The election of Houenipwela or Fugui to the top post of prime minister takes place on Wednesday, November 15 at 9.30am.

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Article by AsiaPacificReport.nz

Sogavare voted out as no confidence motion passes after ‘fierce’ debate

MIL OSI – Source: Evening Report Arts and Media

Headline: Sogavare voted out as no confidence motion passes after ‘fierce’ debate

PM Sogavare out … no confidence motion passes 27-23 after “vitriolic” day in Parliament. Image: SIBC

The Solomon Islands is without a formal Prime Minister tonight after the motion of no confidence against Manasseh Sogavare passed Parliament this evening after more than nine hours of debate.

It means a new government – and almost certainly a new Prime Minister – is set to take control of the country following a frantic lobbying period which expected following today’s vote.

A vote on the new Prime Minister will eventually take place after the Governor-General is notified by Sogavare. No specific time frame has been set, however.

Independent group leader and member for Northeast Guadalcanal Dr Derek Sikua was singled out – by Sogavare himself, who accused him of treachery – as the potential next Prime Minister, however as many as five names have been thrown into the mix.

An emotional Sogavare said he would walk out with his head up “because I have done nothing wrong against the people of this country”.

The motion passed 27-23 following a vitriolic session of Parliament today, where fierce debate centred on the integrity of projects, and accusations of corruption were flung across the floor.

Accusations of kickbacks involving projects such as the Tina River Hydro Scheme, the Skyline Housing project, the fibre optic cable were central to the debate.

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PM integrity questioned 
The integrity of the now deposed Prime Minister was questioned multiple times during the session, and Sogavare, referring to himself in the third person as “the Prime Minister” throughout his speech, addressed almost all of them in a sprawling 90 minute oration.

Sogavare said he had been targeted by a group motivated by “deliberate lies” to “assassinate” his leadership.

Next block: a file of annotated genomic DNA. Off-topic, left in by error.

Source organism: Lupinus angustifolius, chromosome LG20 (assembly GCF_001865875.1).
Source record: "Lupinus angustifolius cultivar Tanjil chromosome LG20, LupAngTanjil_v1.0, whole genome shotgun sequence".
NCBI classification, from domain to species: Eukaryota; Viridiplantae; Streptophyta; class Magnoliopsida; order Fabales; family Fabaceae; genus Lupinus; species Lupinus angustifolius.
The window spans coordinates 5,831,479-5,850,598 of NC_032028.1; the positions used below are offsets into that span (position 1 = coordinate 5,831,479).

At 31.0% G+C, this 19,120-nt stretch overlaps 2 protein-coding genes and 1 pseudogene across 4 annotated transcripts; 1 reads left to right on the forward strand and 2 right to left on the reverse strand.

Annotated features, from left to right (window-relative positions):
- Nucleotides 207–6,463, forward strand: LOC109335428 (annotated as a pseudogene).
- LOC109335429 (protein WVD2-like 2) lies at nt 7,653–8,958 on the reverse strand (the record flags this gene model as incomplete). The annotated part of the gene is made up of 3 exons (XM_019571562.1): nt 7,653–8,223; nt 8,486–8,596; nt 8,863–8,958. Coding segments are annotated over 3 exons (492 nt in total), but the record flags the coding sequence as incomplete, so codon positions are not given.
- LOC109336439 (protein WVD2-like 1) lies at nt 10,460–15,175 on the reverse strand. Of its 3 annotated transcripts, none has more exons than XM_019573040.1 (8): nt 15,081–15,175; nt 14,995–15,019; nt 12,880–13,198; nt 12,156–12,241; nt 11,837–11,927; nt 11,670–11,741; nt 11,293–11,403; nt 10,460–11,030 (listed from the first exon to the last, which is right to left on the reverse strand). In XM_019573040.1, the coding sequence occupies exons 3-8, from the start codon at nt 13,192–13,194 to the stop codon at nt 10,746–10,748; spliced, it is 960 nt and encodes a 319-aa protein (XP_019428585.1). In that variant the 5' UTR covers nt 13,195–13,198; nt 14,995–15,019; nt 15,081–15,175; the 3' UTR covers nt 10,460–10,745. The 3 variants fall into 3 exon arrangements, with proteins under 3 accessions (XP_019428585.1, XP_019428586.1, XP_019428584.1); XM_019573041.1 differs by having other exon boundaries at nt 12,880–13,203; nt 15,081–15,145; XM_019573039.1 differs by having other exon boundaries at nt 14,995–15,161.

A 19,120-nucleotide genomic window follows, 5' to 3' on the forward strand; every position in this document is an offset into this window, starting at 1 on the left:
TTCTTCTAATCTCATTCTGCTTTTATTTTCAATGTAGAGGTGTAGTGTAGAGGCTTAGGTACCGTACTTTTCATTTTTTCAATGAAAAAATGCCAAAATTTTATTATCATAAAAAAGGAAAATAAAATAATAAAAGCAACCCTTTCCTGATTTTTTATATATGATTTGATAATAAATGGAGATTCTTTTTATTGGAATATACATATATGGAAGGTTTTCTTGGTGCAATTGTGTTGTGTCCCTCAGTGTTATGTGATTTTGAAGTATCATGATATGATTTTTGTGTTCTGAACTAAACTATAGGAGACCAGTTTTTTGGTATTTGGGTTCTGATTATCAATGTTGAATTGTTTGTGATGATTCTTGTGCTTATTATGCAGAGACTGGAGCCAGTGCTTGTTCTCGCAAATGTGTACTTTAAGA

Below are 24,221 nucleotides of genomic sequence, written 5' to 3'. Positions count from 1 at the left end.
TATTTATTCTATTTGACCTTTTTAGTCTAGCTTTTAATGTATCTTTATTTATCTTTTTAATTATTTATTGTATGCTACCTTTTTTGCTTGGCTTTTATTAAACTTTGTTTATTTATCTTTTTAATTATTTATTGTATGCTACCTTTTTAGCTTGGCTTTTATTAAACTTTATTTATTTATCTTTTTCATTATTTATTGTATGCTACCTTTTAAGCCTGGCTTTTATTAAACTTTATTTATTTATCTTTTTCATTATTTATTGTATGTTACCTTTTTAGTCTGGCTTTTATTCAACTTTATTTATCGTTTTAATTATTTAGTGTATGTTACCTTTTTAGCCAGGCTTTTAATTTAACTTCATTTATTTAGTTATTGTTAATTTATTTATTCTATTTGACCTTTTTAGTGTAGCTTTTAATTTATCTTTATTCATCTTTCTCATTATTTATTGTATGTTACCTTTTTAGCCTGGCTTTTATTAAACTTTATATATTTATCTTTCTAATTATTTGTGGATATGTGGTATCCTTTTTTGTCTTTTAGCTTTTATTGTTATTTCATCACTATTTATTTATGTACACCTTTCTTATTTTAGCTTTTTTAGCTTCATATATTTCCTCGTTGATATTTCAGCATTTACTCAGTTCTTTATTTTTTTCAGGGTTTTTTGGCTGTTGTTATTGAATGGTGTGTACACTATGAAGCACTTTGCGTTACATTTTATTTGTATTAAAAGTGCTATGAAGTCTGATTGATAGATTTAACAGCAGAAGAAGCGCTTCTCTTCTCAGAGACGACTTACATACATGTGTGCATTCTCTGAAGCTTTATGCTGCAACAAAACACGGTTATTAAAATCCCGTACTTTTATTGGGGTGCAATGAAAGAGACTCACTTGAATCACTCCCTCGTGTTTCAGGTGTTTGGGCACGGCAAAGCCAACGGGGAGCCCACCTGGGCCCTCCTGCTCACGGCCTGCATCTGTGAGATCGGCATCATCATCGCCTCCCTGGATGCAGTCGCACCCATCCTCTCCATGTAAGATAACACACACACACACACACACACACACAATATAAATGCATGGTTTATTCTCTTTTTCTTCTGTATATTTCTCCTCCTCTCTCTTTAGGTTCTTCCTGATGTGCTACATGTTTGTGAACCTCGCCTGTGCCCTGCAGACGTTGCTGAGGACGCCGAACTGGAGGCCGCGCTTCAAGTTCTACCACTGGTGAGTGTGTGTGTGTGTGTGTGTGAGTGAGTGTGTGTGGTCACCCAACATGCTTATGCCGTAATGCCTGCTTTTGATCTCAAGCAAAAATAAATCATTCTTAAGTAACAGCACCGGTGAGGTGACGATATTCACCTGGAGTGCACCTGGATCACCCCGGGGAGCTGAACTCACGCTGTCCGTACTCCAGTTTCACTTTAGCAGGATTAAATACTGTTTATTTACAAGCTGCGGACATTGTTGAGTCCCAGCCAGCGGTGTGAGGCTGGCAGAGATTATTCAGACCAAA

He singled out Dr Sikua, and accused him of wanting to become the next Prime Minister.

“It is sad that innocent members of Parliament have become hopeless victims in this plan,” he said.

Sogavare also accused MPs of knowingly misleading the public about their intentions surrounding the anti-corruption bill, and its delay, and using it as a tactic to undermine him.

“My only mistake is that I stood up against corruption and corrupt leaders.

“A vote for yes is a vote for corruption,” he said.

Sogavare hits back
He said concerns over the issue of hiring his nephew as chief of staff screamed of hypocrisy, and questioned why it was an issue that would trigger the move on his leadership.

“We need to clean up our own backyard before we start pointing the finger.

“If you vote “I” you vote with a guilty conscience, because it’s not right,” Sogavare said.

In response Dr Sikua said he was not simply opportunistic and was doing it for the right reasons.

He said all he needed was the numbers.

The marathon session ended at 6.45pm after Parliament opened at 9.30am.

The Solomon Islands Broadcasting Corporation (SIBC) reports Sogavare refused to resign this morning after being asked by Dr Sikua on the floor of Parliament.

Consolidation efforts fail
The motion of no-confidence was received on Sunday, October 29, following the sudden resignations of several MPs and backbenchers who switched allegiance to the Opposition.

The successful motion comes despite efforts last week by Sogavare to consolidate his power and the return of MPs Moses Garu and Dickson Mua to the ranks of the Democratic Coalition for Change Government (DCCG).

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Article by AsiaPacificReport.nz